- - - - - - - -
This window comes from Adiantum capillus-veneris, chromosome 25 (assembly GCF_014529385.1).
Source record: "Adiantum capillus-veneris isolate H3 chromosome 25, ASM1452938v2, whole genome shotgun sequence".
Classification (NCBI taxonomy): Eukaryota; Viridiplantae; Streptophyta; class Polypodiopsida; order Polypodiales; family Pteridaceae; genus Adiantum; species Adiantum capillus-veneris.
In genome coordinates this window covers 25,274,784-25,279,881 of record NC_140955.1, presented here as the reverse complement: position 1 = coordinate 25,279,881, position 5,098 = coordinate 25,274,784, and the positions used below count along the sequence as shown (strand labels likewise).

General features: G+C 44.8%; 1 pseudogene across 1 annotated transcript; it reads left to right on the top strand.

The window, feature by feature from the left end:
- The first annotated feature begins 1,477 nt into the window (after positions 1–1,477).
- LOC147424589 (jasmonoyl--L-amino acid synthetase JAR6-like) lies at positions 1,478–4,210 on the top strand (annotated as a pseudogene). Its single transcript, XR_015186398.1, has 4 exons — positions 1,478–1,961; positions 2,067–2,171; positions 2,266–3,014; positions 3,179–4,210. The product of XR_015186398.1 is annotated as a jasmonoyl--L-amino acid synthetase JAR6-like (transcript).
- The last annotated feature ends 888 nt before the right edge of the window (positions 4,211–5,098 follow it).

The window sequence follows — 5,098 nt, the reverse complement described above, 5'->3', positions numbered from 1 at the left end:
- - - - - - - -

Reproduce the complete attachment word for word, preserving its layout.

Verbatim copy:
This window comes from Adiantum capillus-veneris, chromosome 25 (assembly GCF_014529385.1).
Source record: "Adiantum capillus-veneris isolate H3 chromosome 25, ASM1452938v2, whole genome shotgun sequence".
Classification (NCBI taxonomy): Eukaryota; Viridiplantae; Streptophyta; class Polypodiopsida; order Polypodiales; family Pteridaceae; genus Adiantum; species Adiantum capillus-veneris.
In genome coordinates this window covers 25,274,784-25,279,881 of record NC_140955.1, presented here as the reverse complement: position 1 = coordinate 25,279,881, position 5,098 = coordinate 25,274,784, and the positions used below count along the sequence as shown (strand labels likewise).

General features: G+C 44.8%; 1 pseudogene across 1 annotated transcript; it reads left to right on the top strand.

The window, feature by feature from the left end:
- The first annotated feature begins 1,477 nt into the window (after positions 1–1,477).
- LOC147424589 (jasmonoyl--L-amino acid synthetase JAR6-like) lies at positions 1,478–4,210 on the top strand (annotated as a pseudogene). Its single transcript, XR_015186398.1, has 4 exons — positions 1,478–1,961; positions 2,067–2,171; positions 2,266–3,014; positions 3,179–4,210. The product of XR_015186398.1 is annotated as a jasmonoyl--L-amino acid synthetase JAR6-like (transcript).
- The last annotated feature ends 888 nt before the right edge of the window (positions 4,211–5,098 follow it).

The window sequence follows — 5,098 nt, the reverse complement described above, 5'->3', positions numbered from 1 at the left end: